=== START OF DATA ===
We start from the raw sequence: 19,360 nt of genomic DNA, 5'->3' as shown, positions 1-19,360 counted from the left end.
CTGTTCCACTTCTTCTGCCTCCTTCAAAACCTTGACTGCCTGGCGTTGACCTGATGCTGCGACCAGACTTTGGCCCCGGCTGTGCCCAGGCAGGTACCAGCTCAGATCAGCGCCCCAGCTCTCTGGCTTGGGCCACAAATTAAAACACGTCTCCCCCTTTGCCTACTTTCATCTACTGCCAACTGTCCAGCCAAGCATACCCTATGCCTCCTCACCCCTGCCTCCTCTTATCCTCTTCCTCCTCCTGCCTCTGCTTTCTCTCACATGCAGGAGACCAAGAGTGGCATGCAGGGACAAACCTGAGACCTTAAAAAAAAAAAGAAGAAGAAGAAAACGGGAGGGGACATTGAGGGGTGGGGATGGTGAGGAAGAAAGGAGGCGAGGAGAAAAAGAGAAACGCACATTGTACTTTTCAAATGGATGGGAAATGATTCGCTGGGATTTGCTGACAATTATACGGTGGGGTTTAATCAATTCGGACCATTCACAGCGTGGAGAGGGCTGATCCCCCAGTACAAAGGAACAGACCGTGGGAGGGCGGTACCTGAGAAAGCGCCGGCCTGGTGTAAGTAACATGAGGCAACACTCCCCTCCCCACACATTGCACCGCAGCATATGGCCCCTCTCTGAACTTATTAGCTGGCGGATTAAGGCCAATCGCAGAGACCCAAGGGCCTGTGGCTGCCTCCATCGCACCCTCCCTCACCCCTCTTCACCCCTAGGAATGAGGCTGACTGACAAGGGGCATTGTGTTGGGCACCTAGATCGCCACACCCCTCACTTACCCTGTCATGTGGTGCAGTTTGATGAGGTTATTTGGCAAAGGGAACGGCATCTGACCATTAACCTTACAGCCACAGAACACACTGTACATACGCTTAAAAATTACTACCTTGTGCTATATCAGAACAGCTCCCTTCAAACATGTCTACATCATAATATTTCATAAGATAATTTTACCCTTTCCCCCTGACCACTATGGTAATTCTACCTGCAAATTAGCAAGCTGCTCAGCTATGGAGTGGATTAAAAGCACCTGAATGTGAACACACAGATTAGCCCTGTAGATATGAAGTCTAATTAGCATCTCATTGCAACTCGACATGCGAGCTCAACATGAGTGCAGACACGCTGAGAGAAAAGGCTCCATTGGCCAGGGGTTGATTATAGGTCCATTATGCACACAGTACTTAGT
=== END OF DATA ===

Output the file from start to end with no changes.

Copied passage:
We start from the raw sequence: 19,360 nt of genomic DNA, 5'->3' as shown, positions 1-19,360 counted from the left end.
CTGTTCCACTTCTTCTGCCTCCTTCAAAACCTTGACTGCCTGGCGTTGACCTGATGCTGCGACCAGACTTTGGCCCCGGCTGTGCCCAGGCAGGTACCAGCTCAGATCAGCGCCCCAGCTCTCTGGCTTGGGCCACAAATTAAAACACGTCTCCCCCTTTGCCTACTTTCATCTACTGCCAACTGTCCAGCCAAGCATACCCTATGCCTCCTCACCCCTGCCTCCTCTTATCCTCTTCCTCCTCCTGCCTCTGCTTTCTCTCACATGCAGGAGACCAAGAGTGGCATGCAGGGACAAACCTGAGACCTTAAAAAAAAAAAGAAGAAGAAGAAAACGGGAGGGGACATTGAGGGGTGGGGATGGTGAGGAAGAAAGGAGGCGAGGAGAAAAAGAGAAACGCACATTGTACTTTTCAAATGGATGGGAAATGATTCGCTGGGATTTGCTGACAATTATACGGTGGGGTTTAATCAATTCGGACCATTCACAGCGTGGAGAGGGCTGATCCCCCAGTACAAAGGAACAGACCGTGGGAGGGCGGTACCTGAGAAAGCGCCGGCCTGGTGTAAGTAACATGAGGCAACACTCCCCTCCCCACACATTGCACCGCAGCATATGGCCCCTCTCTGAACTTATTAGCTGGCGGATTAAGGCCAATCGCAGAGACCCAAGGGCCTGTGGCTGCCTCCATCGCACCCTCCCTCACCCCTCTTCACCCCTAGGAATGAGGCTGACTGACAAGGGGCATTGTGTTGGGCACCTAGATCGCCACACCCCTCACTTACCCTGTCATGTGGTGCAGTTTGATGAGGTTATTTGGCAAAGGGAACGGCATCTGACCATTAACCTTACAGCCACAGAACACACTGTACATACGCTTAAAAATTACTACCTTGTGCTATATCAGAACAGCTCCCTTCAAACATGTCTACATCATAATATTTCATAAGATAATTTTACCCTTTCCCCCTGACCACTATGGTAATTCTACCTGCAAATTAGCAAGCTGCTCAGCTATGGAGTGGATTAAAAGCACCTGAATGTGAACACACAGATTAGCCCTGTAGATATGAAGTCTAATTAGCATCTCATTGCAACTCGACATGCGAGCTCAACATGAGTGCAGACACGCTGAGAGAAAAGGCTCCATTGGCCAGGGGTTGATTATAGGTCCATTATGCACACAGTACTTAGT